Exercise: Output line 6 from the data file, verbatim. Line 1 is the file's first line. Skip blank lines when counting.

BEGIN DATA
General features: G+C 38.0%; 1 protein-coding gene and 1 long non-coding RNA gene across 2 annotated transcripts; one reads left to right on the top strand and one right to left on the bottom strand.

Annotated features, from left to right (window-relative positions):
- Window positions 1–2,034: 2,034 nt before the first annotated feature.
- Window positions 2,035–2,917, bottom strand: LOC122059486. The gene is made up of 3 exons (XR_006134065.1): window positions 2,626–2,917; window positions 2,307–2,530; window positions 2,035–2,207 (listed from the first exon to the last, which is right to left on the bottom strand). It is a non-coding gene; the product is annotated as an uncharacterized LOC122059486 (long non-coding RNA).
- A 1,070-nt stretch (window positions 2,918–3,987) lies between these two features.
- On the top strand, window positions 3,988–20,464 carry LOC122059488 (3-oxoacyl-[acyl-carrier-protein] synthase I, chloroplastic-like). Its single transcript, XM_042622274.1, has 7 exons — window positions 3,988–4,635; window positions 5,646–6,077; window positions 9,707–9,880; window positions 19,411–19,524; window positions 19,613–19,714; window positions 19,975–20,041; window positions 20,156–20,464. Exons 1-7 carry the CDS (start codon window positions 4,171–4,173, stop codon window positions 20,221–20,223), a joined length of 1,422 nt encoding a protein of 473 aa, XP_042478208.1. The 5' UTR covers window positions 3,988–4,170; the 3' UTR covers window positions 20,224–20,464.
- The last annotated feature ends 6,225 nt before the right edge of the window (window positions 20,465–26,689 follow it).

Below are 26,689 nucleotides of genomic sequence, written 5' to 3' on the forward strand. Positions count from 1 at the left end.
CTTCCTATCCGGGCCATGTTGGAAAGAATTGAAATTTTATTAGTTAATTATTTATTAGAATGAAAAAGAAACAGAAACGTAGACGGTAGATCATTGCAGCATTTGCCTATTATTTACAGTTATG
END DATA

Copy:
- On the top strand, window positions 3,988–20,464 carry LOC122059488 (3-oxoacyl-[acyl-carrier-protein] synthase I, chloroplastic-like). Its single transcript, XM_042622274.1, has 7 exons — window positions 3,988–4,635; window positions 5,646–6,077; window positions 9,707–9,880; window positions 19,411–19,524; window positions 19,613–19,714; window positions 19,975–20,041; window positions 20,156–20,464. Exons 1-7 carry the CDS (start codon window positions 4,171–4,173, stop codon window positions 20,221–20,223), a joined length of 1,422 nt encoding a protein of 473 aa, XP_042478208.1. The 5' UTR covers window positions 3,988–4,170; the 3' UTR covers window positions 20,224–20,464.